It’s your worst nightmare. Losing a child in a crowd even for a second, wondering if your child is safe when they walk somewhere alone and letting your child have more independence are just a few things that scare parents. We’ve got a few ways to help your child be safe, and help you keep your sanity.
Make A Plan
Kids get lost in big crowds. They wander away to look at something, and suddenly they’re lost. Talk to your kids about what to do in case this happens. Put a plan in place so you both aren’t lost scrambling at the last minute. If you get separated, they should know relevant information. Have them memorize their full name, the name of all family members, their address, and your cell phone number. Tell them to always call 911 if there is an emergency. If you’re in a crowded area together like a festival or amusement park, talk about a meeting place. Tell them to go for help if they feel scared, but always go to the meeting location to wait until the others in the group to get there.
It’s sad that you even have to teach children that some strangers are dangerous. Overall, most people are just people enjoying their day. The problem is there’s always good where there’s bad. Advise children to be careful of strangers. They may seem like nice people, but you cannot always tell if someone is good or bad by their cover. Be realistic about strangers, but don’t scare kids into thinking everyone is scared. Point out helpers like the police and firefighters so they know to go to them if they have a problem. Advise them never to get in a car with anyone, even if they know their name or claim to know their family. You can even have a safe word that if someone doesn’t know, the child will know not to go anywhere with them.
Public Restroom Safety
It’s up to each parent to know at what age they are okay to go to the public restroom by themselves. Talking to them about safety in public restrooms may seem silly, but it’s often a private facility in the middle of a public place so there are not usually many people in the restroom. This could cause an issue. Tell them never to talk to strangers when they are in the restroom. Boys should use a stall instead of a urinal for more privacy – many types of urinal dividers can only offer limited privacy. It’s okay for parents to stand outside the room door or peek in to see if everything is okay. If a family restroom is available, tell them that is the best possible choice. Tell them to always be on alert for anything out of the ordinary in the restroom. It’s a place to do your duty and get out.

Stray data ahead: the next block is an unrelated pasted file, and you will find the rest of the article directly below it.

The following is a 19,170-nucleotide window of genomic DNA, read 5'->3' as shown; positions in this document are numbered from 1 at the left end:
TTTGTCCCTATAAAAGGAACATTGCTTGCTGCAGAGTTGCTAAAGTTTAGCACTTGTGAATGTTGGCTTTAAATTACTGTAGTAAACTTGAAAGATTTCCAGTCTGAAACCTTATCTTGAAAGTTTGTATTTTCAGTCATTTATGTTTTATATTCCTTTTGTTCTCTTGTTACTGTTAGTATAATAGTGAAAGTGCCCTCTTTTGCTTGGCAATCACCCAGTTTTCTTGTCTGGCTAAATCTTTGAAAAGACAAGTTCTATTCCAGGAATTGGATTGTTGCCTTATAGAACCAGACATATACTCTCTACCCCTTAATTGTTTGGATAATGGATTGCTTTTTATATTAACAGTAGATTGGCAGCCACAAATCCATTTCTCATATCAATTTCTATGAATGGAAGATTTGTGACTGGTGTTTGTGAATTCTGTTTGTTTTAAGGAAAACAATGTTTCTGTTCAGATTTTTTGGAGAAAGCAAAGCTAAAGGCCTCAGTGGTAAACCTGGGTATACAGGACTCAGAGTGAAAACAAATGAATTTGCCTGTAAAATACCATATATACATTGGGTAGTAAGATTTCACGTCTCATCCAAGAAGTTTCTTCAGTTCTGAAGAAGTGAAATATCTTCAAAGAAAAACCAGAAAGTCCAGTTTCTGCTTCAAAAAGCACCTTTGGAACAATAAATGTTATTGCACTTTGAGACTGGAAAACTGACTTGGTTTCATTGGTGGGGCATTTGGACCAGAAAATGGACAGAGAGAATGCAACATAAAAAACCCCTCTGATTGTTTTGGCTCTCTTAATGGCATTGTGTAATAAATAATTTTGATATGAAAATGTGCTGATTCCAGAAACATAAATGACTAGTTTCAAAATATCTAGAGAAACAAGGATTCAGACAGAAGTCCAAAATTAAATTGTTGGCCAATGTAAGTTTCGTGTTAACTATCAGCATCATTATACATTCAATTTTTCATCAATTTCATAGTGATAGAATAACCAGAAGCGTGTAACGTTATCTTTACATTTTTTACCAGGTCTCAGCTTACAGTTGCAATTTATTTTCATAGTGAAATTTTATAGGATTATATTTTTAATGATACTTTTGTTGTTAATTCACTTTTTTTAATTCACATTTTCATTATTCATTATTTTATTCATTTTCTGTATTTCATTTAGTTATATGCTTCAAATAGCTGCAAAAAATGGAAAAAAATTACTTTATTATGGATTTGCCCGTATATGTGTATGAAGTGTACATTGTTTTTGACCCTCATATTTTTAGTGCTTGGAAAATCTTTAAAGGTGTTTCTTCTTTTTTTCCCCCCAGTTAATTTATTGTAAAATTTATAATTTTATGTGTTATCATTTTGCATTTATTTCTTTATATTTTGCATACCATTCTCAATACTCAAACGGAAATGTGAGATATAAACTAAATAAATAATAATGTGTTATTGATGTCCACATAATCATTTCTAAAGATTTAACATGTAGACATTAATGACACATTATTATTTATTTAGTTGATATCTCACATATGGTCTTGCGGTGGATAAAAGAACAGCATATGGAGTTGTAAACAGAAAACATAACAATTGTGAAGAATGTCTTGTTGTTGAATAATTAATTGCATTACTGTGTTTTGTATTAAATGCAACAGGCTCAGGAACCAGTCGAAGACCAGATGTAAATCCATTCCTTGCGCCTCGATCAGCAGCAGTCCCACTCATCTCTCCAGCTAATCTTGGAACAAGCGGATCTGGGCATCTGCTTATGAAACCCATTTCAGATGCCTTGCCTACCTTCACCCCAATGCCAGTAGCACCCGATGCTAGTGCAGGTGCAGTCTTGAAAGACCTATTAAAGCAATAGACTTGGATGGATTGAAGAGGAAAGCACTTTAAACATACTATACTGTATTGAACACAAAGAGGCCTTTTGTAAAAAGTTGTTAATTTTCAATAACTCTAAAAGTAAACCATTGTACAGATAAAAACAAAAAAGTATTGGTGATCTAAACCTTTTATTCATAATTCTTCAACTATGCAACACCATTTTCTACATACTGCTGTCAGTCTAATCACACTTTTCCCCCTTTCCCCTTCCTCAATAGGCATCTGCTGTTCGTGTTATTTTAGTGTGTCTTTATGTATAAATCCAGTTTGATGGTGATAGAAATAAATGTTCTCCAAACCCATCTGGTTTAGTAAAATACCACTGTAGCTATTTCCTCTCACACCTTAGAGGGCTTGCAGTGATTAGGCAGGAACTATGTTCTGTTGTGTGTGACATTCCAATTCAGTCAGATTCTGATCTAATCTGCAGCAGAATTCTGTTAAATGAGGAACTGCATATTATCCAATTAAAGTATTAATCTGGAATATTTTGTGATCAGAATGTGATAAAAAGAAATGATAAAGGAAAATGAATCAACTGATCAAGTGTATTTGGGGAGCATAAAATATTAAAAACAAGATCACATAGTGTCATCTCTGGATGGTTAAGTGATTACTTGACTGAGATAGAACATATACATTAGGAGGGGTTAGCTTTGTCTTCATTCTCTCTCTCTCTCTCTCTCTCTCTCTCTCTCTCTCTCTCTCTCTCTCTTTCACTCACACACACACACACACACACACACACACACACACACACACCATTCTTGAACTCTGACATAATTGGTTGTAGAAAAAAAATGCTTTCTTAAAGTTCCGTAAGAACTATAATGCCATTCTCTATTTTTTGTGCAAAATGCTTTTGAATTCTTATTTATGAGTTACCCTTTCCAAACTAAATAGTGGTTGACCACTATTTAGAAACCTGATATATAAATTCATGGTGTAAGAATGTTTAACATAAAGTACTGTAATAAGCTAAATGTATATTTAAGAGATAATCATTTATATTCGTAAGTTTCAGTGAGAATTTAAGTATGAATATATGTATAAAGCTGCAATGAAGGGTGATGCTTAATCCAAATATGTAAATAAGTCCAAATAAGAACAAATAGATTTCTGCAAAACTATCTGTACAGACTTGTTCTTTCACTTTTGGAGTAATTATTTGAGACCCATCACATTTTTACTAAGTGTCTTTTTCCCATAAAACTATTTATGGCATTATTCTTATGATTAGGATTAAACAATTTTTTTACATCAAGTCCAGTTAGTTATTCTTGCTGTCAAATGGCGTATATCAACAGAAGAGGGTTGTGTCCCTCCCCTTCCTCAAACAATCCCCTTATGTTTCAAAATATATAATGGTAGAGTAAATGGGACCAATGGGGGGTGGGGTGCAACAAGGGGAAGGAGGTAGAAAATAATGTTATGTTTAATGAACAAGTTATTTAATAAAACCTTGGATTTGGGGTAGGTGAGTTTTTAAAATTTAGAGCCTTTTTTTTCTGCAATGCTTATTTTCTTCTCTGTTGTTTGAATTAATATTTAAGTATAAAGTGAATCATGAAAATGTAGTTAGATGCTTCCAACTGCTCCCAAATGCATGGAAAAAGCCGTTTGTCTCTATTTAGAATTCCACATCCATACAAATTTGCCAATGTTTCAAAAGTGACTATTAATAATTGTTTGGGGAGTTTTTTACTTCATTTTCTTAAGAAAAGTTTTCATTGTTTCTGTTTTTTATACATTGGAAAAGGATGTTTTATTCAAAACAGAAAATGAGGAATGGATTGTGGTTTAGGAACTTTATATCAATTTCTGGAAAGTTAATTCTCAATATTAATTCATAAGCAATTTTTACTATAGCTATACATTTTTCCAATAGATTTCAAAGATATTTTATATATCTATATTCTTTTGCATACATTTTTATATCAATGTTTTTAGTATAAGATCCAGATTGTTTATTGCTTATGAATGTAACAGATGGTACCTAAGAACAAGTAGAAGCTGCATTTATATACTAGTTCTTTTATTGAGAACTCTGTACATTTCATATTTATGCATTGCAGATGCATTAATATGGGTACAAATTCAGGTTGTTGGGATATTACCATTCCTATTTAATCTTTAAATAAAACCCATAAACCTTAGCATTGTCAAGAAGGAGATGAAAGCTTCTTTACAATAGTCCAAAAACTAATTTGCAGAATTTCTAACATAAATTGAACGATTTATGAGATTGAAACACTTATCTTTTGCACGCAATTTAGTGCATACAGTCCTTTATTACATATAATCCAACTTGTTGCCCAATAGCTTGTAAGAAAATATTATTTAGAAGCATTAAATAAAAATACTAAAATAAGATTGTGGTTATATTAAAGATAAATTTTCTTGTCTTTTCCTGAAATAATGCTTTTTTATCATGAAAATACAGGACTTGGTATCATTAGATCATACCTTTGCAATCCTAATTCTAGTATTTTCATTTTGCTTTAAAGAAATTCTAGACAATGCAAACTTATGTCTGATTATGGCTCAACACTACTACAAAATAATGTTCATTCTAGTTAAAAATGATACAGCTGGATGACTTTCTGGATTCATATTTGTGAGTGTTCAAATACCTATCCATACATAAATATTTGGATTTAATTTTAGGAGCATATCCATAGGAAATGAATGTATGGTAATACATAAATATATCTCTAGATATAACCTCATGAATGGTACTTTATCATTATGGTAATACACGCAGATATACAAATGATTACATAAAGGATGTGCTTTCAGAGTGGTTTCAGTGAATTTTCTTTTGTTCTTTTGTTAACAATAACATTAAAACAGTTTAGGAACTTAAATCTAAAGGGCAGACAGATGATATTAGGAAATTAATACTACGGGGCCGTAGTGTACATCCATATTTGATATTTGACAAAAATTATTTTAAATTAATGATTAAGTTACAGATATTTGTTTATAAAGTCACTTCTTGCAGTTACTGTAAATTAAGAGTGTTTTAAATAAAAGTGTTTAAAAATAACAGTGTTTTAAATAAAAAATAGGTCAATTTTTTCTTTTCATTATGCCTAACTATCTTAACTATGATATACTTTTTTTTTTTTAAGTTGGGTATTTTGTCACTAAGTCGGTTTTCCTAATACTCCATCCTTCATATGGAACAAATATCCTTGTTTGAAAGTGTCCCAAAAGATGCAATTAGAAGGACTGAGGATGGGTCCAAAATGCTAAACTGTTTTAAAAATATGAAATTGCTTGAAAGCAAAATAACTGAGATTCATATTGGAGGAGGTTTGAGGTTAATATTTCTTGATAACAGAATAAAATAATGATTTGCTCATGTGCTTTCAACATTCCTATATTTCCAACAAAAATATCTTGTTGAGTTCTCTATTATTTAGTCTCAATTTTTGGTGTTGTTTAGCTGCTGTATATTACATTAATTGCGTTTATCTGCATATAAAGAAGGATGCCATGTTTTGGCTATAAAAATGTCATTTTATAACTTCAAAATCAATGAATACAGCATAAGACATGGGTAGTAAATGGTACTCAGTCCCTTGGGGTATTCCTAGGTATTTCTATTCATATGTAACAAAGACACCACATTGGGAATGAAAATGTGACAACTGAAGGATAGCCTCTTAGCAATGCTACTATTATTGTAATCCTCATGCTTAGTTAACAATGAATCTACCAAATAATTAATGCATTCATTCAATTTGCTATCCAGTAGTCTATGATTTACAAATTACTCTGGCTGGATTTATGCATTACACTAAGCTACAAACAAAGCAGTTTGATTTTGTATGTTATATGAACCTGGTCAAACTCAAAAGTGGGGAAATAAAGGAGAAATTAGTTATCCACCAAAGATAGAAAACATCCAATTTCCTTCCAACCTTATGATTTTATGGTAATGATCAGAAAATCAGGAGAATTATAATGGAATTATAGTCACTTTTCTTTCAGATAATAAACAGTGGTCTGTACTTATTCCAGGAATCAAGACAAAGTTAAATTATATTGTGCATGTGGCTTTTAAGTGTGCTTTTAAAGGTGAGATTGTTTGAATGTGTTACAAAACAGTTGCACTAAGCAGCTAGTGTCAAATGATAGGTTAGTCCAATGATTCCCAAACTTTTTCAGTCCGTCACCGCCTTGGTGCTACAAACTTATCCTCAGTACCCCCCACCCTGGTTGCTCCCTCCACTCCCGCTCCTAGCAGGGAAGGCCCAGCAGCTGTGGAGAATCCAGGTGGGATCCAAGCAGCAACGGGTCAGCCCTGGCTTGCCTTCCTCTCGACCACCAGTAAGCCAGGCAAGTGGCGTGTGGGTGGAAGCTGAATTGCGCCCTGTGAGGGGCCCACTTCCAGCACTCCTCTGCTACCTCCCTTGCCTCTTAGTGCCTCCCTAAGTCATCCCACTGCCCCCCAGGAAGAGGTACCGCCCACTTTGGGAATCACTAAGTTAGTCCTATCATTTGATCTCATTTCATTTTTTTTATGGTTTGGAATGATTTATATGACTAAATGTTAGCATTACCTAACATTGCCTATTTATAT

Encourage Safety in Numbers
Talk to your children about always being with friends. Explain it isn’t safe to go anywhere alone. The playground might seem like a safe, fun place to play, but there could be “bad” people lurking just waiting for those that are alone. Tell them even in crowds of friends it can be dangerous to go into an abandoned building or dark alley. Teach them about the safe routes in their neighborhood to walk, and always be home by dark. Tell them about your friends in the area and show them their homes in case they get lost or scared.
Some parents like to debate that a mobile GPS isn’t a good thing as it is used to track children which is unethical to some. For others, mobile GPS gives parents peace of mind. There are small tracking devices you can stick in a child’s pocket or backpack. There are also watches and other larger GPS systems. Some of these tracking devices simply alert you if your child is too far away from you in the vicinity. These GPS systems give many parents peace of mind to know where their child is at all times. It is up to each parent to decide at what age it is infringing on the child’s privacy.
Is It Worth The Risk?
Always ask yourself in regards to safety if the place you are taking them is worth the risk. A trip to the grocery store or shopping center might be a bit different than taking them to a music festival or amusement park. Make sure you and the child are ready to face big crowds and take the risk of getting lost in big crowds. If you’re going to a place where you have to push and shove to stand up, it might be difficult for a child to stay by your side. Even if you’re on high alert, it’s easy to lose a child in the middle of a million people. If you’re able to make a plan and trust one another, you can then make the decision if you’re ready for a big crowd.
Talk About Safety Regularly
Make safety a top priority in discussion with your children. Talk about it regularly so it is always on their mind. Don’t let them fear the world, but always tell them realistically about what could happen to them. Let them understand bad things do happen to children. Explain it’s rare, but it’s best to always be on alert and know about these things to take a proactive approach.